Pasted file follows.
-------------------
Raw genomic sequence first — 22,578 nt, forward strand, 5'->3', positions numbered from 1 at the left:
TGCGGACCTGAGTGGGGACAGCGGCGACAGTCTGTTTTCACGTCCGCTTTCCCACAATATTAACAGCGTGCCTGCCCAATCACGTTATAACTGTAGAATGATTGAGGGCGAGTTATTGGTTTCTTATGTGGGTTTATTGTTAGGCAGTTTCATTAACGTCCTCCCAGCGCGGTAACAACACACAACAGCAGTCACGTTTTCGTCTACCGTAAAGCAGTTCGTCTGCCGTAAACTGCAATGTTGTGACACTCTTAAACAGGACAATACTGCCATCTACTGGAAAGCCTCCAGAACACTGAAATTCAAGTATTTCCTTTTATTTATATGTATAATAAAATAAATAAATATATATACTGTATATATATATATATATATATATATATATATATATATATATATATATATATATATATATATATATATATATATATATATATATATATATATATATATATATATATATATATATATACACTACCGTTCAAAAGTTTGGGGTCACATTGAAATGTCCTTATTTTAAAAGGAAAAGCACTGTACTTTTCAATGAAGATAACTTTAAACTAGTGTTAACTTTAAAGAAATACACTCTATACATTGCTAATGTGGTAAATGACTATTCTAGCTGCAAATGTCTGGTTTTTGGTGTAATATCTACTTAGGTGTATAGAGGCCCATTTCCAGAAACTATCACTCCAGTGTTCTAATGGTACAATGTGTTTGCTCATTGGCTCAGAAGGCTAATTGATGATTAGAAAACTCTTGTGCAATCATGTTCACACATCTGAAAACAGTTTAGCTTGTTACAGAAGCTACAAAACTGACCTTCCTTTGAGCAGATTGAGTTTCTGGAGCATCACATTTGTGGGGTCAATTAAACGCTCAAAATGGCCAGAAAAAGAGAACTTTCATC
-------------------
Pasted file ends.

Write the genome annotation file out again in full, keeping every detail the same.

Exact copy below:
Raw genomic sequence first — 22,578 nt, forward strand, 5'->3', positions numbered from 1 at the left:
TGCGGACCTGAGTGGGGACAGCGGCGACAGTCTGTTTTCACGTCCGCTTTCCCACAATATTAACAGCGTGCCTGCCCAATCACGTTATAACTGTAGAATGATTGAGGGCGAGTTATTGGTTTCTTATGTGGGTTTATTGTTAGGCAGTTTCATTAACGTCCTCCCAGCGCGGTAACAACACACAACAGCAGTCACGTTTTCGTCTACCGTAAAGCAGTTCGTCTGCCGTAAACTGCAATGTTGTGACACTCTTAAACAGGACAATACTGCCATCTACTGGAAAGCCTCCAGAACACTGAAATTCAAGTATTTCCTTTTATTTATATGTATAATAAAATAAATAAATATATATACTGTATATATATATATATATATATATATATATATATATATATATATATATATATATATATATATATATATATATATATATATATATATATATATATATATATATATATATATATATATACACTACCGTTCAAAAGTTTGGGGTCACATTGAAATGTCCTTATTTTAAAAGGAAAAGCACTGTACTTTTCAATGAAGATAACTTTAAACTAGTGTTAACTTTAAAGAAATACACTCTATACATTGCTAATGTGGTAAATGACTATTCTAGCTGCAAATGTCTGGTTTTTGGTGTAATATCTACTTAGGTGTATAGAGGCCCATTTCCAGAAACTATCACTCCAGTGTTCTAATGGTACAATGTGTTTGCTCATTGGCTCAGAAGGCTAATTGATGATTAGAAAACTCTTGTGCAATCATGTTCACACATCTGAAAACAGTTTAGCTTGTTACAGAAGCTACAAAACTGACCTTCCTTTGAGCAGATTGAGTTTCTGGAGCATCACATTTGTGGGGTCAATTAAACGCTCAAAATGGCCAGAAAAAGAGAACTTTCATC